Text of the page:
Sun Aug 01, 2021 5:04 pm

Spacepope wrote:
JetBuddy wrote:
$6-7 Million is a bit steep. That's 50% more than a Basler BT-67 with zero hours on it costs.
Twin Otter DHC-6-400 with glass cockpit is also cheaper. With way better runway performance and options like tundra tires, floats, amphibious, skis. You name it.

This plane is clearly designed around the FedEx boxes and that's the only thing they planned for. Which is fair enough. But I don't think we'll see many outside of FedEx.


But BT-67 conversions are a tiny trickle anymore. If FX were to possibly want an order similar in scale to this 50-unit one, could it possibly even be filled by the Basler line?


No, and I don't think Fedex is interested in a sloping cargo floor either.

But my point was the potential outside of Fedex or other commercial freighter companies is limited. It's designed around one specific set of functions and it does that very well.
 
DiamondFlyer
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Re: Cessna SkyCourier Public Flying Demo Tomorrow at EAA Airventure Oshkosh

Sun Aug 01, 2021 6:37 pm

FlapOperator wrote:
alberchico wrote:
william wrote:
If the FAA would approve single pilot 19 PAX operation, then this aircraft would be a hit in the US PAX market.


Why isn't the FAA comfortable with single pilot operations for a 19 seater ?


Because of the legal requirements of Part 91 vs. Part 135.

Most of this has been baked into the Code of Federal Regulations and is not quickly changed.



You mean 135 vs 121. A 9 seat airliner is operated under 135, anything bigger has to be 121.
 
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FiscAutTecGarte
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Re: Cessna SkyCourier Public Flying Demo Tomorrow at EAA Airventure Oshkosh

Sun Aug 01, 2021 9:05 pm

It's going to be fun when we start seeing cabins being fitted out for these, whether or not it's 9pax combis or 19pax passenger planes, it's going to be neat to see them...
 
airlinepeanuts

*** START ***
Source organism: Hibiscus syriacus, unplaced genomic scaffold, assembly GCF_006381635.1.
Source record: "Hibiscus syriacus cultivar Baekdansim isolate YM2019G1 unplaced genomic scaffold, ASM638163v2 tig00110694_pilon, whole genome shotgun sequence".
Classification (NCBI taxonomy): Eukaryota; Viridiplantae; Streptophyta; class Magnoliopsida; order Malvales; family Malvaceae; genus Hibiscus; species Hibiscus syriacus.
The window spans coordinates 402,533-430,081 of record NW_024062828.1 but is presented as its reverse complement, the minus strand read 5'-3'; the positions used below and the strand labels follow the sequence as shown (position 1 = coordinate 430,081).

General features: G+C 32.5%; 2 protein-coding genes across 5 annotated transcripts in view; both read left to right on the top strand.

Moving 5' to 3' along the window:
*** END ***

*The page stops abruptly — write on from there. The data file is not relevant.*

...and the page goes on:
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Re: Cessna SkyCourier Public Flying Demo Tomorrow at EAA Airventure Oshkosh

Sun Aug 01, 2021 9:59 pm

GalaxyFlyer wrote:
william wrote:
GalaxyFlyer wrote:

Name some profitable markets that the revenue can support a $6 million plane and maybe $300,000 in minimal annual flight crew costs.


First, no one is paying full price on an aircraft, especially big order and 2nd, I am sure operators of 9 pax aircraft would not mind more capability from their aircraft. For all we know such a certification may start a new market niche.


You’re ducking my question. Smaller operators, like Great Lakes, don’t having the buying power of FDX, but at $4 million, the lease payments would be around $40,000 per month. Name some potential city-pairs served by 9-seaters that would open to 19-seaters? In the US, which is the one big market that drives others.


I feel like markets once served by the Q200 would work. Like PDT, SLE, LMT, BTM, AST, OTH and CLM
 
2175301
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Re: Cessna SkyCourier Public Flying Demo Tomorrow at EAA Airventure Oshkosh

Mon Aug 02, 2021 2:42 am

FlyingElvii wrote:
Also, this beats the Otter or a Basler conversion for one very clear reason, that cannot be dismissed:
Worldwide already-existing Textron Support.


You are wrong about that. Viking has an Excellent history of providing world wide support for the De Havilland Models it now owns the Type Certificates of. They were in fact only allowed to buy the Type Certificates because they were already the best non-De Havilland support vendor out there for most of these aircraft.

It's only this Excellent level of world wide service that allowed it to successfully launch and market the upgraded Twin Otter-400. The vast majority of which have been sold all over the world and not in the USA or Canada.

So the Twin Otter is a viable cargo and 19 passenger aircraft world wide - with well known very good support. Textron does not really have an advantage there. It does appear that the Twin Otter will be a $Million or so cheaper, although it will burn a bit more fuel. Of course, anyplace that serves unimproved runways will likely buy the Twin Otter anyway as its designed for that kind of service.